Step Four: Software Sizing
Size is generally the most significant (but certainly not the only) cost and schedule driver. Overall scope of a software project is defined by identifying not only the amount of new software that must be developed, but also must include the amount of preexisting, COTS, and other software that will be integrated into the new system. In addition to estimating product size, you will need to estimate any rework that will be required to develop the product, which will generally be expressed as source lines of code (SLOC) or function points, although there are other possible units of measure. To help establish the overall uncertainty, the size estimate should be expressed as a least-likely-most range.
Whenever possible, start the process of size estimation using formal descriptions of the requirements such as the customer’s request for proposal or a software requirements specification. You should re-estimate the project as soon as more scope information is determined. The most widely used methods of estimating product size are:
Expert opinion – This is an estimate based on recollection of prior systems and assumptions regarding what will happen with this system, and the experts’ past experience.
Analogy – A method by which you compare a proposed component to a known component it is thought to resemble, at the most fundamental level of detail possible. Most matches will be approximate, so for each closest match, make additional size adjustments as necessary. A relative sizing approach such as SEER-AccuScope can provide viable size ranges based on comparisons to known projects.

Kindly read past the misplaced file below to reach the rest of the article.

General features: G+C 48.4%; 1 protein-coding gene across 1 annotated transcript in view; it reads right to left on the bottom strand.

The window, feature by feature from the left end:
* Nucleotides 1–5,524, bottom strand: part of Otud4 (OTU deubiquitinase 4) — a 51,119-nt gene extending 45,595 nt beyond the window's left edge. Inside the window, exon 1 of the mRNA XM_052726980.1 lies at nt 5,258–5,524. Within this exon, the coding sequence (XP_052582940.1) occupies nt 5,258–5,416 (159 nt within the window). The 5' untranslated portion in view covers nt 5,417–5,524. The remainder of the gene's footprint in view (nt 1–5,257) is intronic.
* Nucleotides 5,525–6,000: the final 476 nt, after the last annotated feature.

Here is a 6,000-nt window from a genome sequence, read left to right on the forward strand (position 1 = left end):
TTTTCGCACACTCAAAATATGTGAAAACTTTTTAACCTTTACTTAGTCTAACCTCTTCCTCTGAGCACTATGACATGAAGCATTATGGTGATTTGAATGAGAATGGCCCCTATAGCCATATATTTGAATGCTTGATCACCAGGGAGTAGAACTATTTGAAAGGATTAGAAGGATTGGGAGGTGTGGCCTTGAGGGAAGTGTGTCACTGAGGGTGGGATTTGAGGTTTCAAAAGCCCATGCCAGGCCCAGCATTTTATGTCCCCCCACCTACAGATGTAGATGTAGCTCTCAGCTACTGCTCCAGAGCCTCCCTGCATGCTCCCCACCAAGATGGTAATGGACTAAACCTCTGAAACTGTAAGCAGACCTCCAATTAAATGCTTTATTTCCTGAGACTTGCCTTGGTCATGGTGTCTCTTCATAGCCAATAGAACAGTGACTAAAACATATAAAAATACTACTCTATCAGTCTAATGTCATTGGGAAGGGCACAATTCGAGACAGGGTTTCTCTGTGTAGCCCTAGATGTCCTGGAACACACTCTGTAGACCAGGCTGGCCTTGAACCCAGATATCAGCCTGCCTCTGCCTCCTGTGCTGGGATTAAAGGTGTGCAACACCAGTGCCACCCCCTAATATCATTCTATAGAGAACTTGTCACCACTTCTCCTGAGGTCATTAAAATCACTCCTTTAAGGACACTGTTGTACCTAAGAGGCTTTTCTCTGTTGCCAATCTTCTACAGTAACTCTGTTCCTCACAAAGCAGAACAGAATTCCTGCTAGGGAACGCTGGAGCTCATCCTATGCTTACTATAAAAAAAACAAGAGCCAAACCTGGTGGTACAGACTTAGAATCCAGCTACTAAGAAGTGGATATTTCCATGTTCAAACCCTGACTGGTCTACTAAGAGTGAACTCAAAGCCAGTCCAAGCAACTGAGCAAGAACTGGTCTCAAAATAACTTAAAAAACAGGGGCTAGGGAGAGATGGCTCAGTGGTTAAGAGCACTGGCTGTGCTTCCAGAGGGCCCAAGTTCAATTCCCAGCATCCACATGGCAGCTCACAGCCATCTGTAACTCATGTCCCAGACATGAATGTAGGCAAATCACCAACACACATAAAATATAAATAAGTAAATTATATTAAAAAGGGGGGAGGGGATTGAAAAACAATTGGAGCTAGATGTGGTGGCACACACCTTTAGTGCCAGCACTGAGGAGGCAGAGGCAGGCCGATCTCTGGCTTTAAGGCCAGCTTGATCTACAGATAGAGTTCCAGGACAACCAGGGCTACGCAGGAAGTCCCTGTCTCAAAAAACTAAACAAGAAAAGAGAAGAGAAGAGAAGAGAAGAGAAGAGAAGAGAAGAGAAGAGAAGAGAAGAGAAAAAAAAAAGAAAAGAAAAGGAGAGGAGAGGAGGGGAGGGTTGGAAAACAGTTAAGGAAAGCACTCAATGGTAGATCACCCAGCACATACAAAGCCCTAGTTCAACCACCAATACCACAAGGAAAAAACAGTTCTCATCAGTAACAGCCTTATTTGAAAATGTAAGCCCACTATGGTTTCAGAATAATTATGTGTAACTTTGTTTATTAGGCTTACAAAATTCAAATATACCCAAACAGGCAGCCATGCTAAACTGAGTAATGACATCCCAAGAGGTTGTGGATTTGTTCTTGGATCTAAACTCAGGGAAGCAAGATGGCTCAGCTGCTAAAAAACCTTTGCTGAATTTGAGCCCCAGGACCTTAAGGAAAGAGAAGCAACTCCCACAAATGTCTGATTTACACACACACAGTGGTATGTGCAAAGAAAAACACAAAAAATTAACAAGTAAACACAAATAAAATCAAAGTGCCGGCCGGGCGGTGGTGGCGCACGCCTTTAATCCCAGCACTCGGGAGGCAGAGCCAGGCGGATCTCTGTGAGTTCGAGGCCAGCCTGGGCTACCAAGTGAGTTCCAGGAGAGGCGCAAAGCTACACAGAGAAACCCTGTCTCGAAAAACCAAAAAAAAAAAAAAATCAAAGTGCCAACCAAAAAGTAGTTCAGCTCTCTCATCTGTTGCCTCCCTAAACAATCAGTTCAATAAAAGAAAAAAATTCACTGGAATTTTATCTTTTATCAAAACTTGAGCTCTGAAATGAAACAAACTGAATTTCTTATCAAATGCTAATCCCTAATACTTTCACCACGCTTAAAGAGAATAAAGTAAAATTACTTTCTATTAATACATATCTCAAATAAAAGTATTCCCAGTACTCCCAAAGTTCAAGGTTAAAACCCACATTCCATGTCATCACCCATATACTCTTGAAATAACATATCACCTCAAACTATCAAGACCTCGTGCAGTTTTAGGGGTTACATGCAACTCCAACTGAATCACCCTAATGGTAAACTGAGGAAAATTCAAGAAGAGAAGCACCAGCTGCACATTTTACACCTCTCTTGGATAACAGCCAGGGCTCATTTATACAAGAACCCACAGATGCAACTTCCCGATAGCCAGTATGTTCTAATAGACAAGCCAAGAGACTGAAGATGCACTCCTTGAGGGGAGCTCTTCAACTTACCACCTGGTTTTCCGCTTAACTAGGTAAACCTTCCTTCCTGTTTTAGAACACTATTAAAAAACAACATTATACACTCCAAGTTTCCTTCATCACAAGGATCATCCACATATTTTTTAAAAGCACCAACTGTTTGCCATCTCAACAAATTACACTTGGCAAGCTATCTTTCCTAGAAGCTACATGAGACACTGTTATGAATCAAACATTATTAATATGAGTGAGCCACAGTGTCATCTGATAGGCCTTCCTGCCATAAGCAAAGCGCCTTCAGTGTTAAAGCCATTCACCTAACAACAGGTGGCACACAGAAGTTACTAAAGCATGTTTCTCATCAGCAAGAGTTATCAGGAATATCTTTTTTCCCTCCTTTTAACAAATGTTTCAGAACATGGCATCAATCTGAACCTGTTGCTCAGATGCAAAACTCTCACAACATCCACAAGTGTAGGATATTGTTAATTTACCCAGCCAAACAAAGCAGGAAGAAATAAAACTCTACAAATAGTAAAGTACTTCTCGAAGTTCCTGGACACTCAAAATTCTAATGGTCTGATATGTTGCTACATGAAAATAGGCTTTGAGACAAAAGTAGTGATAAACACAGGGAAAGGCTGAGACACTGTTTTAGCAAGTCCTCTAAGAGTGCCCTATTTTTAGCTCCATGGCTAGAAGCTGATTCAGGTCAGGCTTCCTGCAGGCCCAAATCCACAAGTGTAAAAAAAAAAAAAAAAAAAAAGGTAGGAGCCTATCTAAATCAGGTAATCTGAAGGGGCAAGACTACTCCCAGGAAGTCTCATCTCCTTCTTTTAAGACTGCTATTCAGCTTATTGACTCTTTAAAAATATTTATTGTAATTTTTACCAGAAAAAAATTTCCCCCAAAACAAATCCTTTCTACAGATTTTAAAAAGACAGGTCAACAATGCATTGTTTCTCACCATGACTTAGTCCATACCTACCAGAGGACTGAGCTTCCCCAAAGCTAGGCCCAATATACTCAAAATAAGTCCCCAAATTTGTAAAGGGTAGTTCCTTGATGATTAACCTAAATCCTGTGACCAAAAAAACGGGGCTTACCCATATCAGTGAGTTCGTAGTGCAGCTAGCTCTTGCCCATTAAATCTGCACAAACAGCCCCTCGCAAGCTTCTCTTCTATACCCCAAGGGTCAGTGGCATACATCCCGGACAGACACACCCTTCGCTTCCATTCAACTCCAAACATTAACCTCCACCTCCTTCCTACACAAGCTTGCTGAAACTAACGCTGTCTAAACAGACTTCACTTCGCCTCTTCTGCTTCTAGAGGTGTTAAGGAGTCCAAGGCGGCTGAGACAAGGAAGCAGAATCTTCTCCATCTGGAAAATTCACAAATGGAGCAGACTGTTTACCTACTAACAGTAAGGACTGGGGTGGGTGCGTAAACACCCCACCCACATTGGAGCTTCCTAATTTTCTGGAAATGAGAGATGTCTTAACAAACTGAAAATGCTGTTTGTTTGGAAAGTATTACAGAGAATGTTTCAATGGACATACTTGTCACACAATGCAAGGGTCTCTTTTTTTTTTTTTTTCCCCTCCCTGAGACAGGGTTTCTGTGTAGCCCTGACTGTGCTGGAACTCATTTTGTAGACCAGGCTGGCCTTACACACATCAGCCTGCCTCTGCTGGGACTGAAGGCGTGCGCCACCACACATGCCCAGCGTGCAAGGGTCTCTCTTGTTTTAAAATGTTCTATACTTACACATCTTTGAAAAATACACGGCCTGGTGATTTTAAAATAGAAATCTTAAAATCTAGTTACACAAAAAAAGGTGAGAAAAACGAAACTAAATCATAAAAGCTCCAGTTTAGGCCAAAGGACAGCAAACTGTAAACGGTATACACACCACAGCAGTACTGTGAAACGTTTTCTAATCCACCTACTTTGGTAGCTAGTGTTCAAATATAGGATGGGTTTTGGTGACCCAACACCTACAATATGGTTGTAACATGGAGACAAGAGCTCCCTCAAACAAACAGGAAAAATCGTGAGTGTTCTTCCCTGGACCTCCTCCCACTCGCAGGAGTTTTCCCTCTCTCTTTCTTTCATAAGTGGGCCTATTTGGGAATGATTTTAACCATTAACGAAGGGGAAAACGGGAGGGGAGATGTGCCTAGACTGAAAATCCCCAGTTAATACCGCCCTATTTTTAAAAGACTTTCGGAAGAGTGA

Formalized methodology – Use of automated tools and/or pre-defined algorithms such as counting the number of subsystems or classes and converting them to function points.
Statistical sizing -Provides a range of potential sizes that is characterized by least, likely, and most. Lead a developer through a carefully designed series of simple questions such as, “What do you think the size of the product will be?” and “What if everything that can go wrong does?” to determine the range:
- Least = What is the best case?
- Likely = What is the expected size? (record the answer the second time this is asked)
- Most = What is the worst case size – including things that may go wrong?
SLOC VS. FUNCTION POINTS
The two predominant sizing measures are SLOC and function points. Both are uniquely powerful, useful, and can be used individually or in combination.
SLOC are straightforward measures of the number of lines of programmed code in an item of software. SLOC was among the first, and remains the most common, sizing measure because lines can be very easily and precisely – even automatically – counted. The SLOC method provides a firm indication of the volume of software developed, which is a critical first step in making comparisons and predictions. SLOC estimates are most accurate at the end of a project when lines of code can be counted.
SLOC has been the dominant method for sizing complicated, real time or embedded systems and works well for hand-generated systems in general. Use lines of code when SLOC-based historical data exists, when the development organization is comfortable with SLOC estimates, when add-ons to existing systems allow counting of actual SLOC in a system, and as a relatively easy check on other methods.
Despite the dominance of SLOC measures, some confusion exists regarding which types of lines to count, which has led to difficulty in comparing methods of counting SLOC. However, within the past several years, code counting methods have become more standardized.